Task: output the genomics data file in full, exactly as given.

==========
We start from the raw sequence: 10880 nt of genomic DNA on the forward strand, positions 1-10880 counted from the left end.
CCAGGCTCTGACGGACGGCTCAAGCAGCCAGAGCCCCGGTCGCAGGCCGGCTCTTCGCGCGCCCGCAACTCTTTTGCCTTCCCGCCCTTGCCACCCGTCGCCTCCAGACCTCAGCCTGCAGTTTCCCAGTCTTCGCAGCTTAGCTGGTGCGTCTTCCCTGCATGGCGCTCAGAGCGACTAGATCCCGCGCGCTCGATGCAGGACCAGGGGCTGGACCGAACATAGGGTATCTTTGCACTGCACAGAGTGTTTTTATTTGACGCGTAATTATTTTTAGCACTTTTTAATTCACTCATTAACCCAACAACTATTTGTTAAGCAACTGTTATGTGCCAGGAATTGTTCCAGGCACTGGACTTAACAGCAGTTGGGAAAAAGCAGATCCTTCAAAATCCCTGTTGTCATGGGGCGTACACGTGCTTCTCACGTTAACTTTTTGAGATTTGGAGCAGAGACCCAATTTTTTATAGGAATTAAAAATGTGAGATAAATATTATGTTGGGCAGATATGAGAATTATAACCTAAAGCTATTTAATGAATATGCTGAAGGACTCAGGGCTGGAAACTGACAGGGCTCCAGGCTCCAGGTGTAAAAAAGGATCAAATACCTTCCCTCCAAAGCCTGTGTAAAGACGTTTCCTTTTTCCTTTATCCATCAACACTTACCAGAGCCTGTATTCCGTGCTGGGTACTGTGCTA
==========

We start from the raw sequence: 10880 nt of genomic DNA on the forward strand, positions 1-10880 counted from the left end.
CCAGGCTCTGACGGACGGCTCAAGCAGCCAGAGCCCCGGTCGCAGGCCGGCTCTTCGCGCGCCCGCAACTCTTTTGCCTTCCCGCCCTTGCCACCCGTCGCCTCCAGACCTCAGCCTGCAGTTTCCCAGTCTTCGCAGCTTAGCTGGTGCGTCTTCCCTGCATGGCGCTCAGAGCGACTAGATCCCGCGCGCTCGATGCAGGACCAGGGGCTGGACCGAACATAGGGTATCTTTGCACTGCACAGAGTGTTTTTATTTGACGCGTAATTATTTTTAGCACTTTTTAATTCACTCATTAACCCAACAACTATTTGTTAAGCAACTGTTATGTGCCAGGAATTGTTCCAGGCACTGGACTTAACAGCAGTTGGGAAAAAGCAGATCCTTCAAAATCCCTGTTGTCATGGGGCGTACACGTGCTTCTCACGTTAACTTTTTGAGATTTGGAGCAGAGACCCAATTTTTTATAGGAATTAAAAATGTGAGATAAATATTATGTTGGGCAGATATGAGAATTATAACCTAAAGCTATTTAATGAATATGCTGAAGGACTCAGGGCTGGAAACTGACAGGGCTCCAGGCTCCAGGTGTAAAAAAGGATCAAATACCTTCCCTCCAAAGCCTGTGTAAAGACGTTTCCTTTTTCCTTTATCCATCAACACTTACCAGAGCCTGTATTCCGTGCTGGGTACTGTGCTA